Investors' Facebook Quandry- Buy or Run Away
Richard is a member of The Motley Fool Blog Network -- entries represent the personal opinion of the blogger and are not formally edited.
Let's "face" it, you use Facebook (NASDAQ: FB), your friends use Facebook, the whole world uses Facebook and a lot of us are thinking about buying the newly issued stock of this company we are so familiar with. I have had at least 5 friends ask me privately for my opinion, so I'm going to: reply-all.
What’s Facebook’s #1 goal? Grow their already huge base of users, currently at around 900 million. Why? Very simply put, Facebook’s only true competitive advantage, its “moat” if you will, is its ubiquity of use.
The fact that you, and all your bonehead friends use it, is the primary reason people don’t move over to Google Plus (NASDAQ: GOOG), which frankly has a prettier platform and more capabilities. I often equate Facebook to being the sun of the Social Media Galaxy and the more planets (people) it has in its orbit, the greater its gravitational pull becomes, and the more planets it attracts. Zuckerberg clearly understands this, and thus is doing all he can to add to his gravitational mass before attempting to tax his planetary alliance via more intrusive advertising. (You’ll notice how little, if any, advertising Google + has as well.)
The company sits on the world’s largest gold mine- our personal data, which grows daily as we whisper exacting details of what it is we “like” into the sun's ear. It ain’t going to be hard to match us up with a seller, making for super-efficient advertising, which in some weird sense benefits society as my time on Facebook is unlikely to be utterly wasted by being forced to sit through a Depends commercial.
My point is I don’t believe that Facebook currently attempts to maximize revenues because they'd rather realize long term strategic goals, so I’m willing to give them a slight break on their lofty valuation.
That being said, it is being richly valued. At 104 billion, and 85 times current earnings, baked into the cake is the assumption that Facebook will grow, and grow big time. These aren’t small numbers we are dealing with, Facebook has a higher market value than Kraft Foods and Disney, which have real physical world assets on their balance sheet, strong brands, and earn far more.
So where is Facebook’s growth going to come from? Well, as I mentioned, their first step is to continue growing their user base- all the hype from the IPO had to help, that was some damn good marketing. While Facebook builds up to whatever they consider to be critical mass, they’ll be tinkering with the advertisements we are seeing, refining display, etc. They’ll also have to be doing a lot with their mobile offerings, which currently earns next to zero el grande for the company. Whether the company will be successful here is huge, because we are becoming less and less PC-centric. Me, I'll bet their successful, but there's still a chance they'll fail in this regard.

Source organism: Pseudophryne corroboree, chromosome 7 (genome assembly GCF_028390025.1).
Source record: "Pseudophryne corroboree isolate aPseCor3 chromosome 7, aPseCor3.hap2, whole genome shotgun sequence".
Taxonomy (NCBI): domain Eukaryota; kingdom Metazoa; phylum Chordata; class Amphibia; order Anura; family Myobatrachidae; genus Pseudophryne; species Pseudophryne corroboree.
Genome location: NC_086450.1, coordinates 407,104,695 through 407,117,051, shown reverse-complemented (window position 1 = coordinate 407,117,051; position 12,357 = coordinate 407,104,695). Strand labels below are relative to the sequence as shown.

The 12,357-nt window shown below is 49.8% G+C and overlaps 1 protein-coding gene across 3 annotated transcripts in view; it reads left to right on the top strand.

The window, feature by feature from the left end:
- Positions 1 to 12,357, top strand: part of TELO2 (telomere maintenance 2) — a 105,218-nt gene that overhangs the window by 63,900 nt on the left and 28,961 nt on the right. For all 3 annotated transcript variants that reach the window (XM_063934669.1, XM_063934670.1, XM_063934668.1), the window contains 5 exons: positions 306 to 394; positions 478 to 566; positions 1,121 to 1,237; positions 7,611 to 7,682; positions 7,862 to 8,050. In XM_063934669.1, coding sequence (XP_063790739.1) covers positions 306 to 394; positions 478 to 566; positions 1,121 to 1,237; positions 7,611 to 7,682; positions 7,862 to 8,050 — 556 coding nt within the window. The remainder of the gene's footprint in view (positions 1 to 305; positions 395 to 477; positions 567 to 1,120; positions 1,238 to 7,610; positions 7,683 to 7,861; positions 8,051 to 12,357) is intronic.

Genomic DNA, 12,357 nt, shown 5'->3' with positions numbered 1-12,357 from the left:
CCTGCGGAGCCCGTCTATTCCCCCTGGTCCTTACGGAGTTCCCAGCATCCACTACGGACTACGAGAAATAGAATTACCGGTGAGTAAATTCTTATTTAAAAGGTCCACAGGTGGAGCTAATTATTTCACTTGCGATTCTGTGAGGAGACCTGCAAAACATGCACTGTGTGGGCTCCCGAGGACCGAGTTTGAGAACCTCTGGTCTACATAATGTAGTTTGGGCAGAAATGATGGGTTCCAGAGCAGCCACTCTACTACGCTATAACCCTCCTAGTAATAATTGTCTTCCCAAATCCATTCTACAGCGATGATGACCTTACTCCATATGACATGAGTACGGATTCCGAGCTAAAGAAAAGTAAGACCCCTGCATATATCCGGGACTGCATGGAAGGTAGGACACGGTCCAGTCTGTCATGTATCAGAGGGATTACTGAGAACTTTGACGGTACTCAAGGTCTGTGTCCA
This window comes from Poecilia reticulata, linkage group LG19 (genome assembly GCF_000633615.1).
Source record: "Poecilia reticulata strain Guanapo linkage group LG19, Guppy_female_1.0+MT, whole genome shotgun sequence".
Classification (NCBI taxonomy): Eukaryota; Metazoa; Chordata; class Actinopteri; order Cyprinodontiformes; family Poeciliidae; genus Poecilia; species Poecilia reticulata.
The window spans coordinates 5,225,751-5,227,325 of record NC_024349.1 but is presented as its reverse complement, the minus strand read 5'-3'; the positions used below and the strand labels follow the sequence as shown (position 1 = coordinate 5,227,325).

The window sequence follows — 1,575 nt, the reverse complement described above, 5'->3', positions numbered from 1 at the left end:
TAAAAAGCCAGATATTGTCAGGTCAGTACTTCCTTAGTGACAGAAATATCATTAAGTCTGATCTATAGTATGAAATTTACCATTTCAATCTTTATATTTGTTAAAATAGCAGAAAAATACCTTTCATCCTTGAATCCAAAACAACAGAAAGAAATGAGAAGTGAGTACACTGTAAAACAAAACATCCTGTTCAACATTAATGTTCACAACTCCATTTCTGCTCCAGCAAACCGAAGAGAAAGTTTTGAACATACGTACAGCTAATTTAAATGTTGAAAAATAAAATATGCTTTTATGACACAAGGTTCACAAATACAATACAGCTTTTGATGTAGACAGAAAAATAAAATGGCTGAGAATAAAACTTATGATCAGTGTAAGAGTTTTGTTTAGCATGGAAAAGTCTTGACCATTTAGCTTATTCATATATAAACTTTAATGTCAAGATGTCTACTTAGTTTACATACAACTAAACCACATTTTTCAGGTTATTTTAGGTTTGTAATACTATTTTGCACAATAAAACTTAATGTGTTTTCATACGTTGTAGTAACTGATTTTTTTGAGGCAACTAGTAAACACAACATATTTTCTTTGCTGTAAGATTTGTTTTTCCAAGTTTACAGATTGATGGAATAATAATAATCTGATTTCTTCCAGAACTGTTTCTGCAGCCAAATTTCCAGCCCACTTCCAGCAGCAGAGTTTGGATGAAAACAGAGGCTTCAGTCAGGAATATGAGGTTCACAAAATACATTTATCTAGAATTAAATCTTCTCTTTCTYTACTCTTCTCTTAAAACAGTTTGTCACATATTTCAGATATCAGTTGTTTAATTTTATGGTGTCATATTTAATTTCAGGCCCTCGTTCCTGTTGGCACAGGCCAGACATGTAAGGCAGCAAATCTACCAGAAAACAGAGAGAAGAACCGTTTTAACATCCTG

But here is what I find scary as a Google investor, and why the company is putting so much of its resources behind Google +; Facebook is likely to change the face of the modern search engine, incorporating algorithms using our “likes,” location, and who we know. Google isn’t sitting idly by and watching, and are trying to beat Facebook to the punch via Plus. Especially scary, and interesting, is whether or not Microsoft in effort to distract Google from their continuing successful attacks on their core products (Windows and Office) “Bings them,” which I wrote an entire piece on. This in my opinion would be a win-win for both companies and a loss for Google. I can pretty much assure you the Facebook search engine is coming, the only question is when, and whether you might start searching the web via Facebook when you're there instead Googling.
People make jokes about Google Plus being a ghost town, but even being late to the game, they are Facebook’s primary competition, and are pouring massive amounts of resources into building their network, and frankly, have some excellent features, which for some reason Facebook hasn’t countered- specifically the new addition of Google’s Live Hangouts where you can broadcast yourself, your theatre play, concert, Little League baseball game live to the world, which is HUGE, and just an example of how we all benefit from the competition of a capitalist system (Not going “Back In The USSR.”) The ability to broadcast your program via live- I repeat live TV for the masses is simply an incredible feat.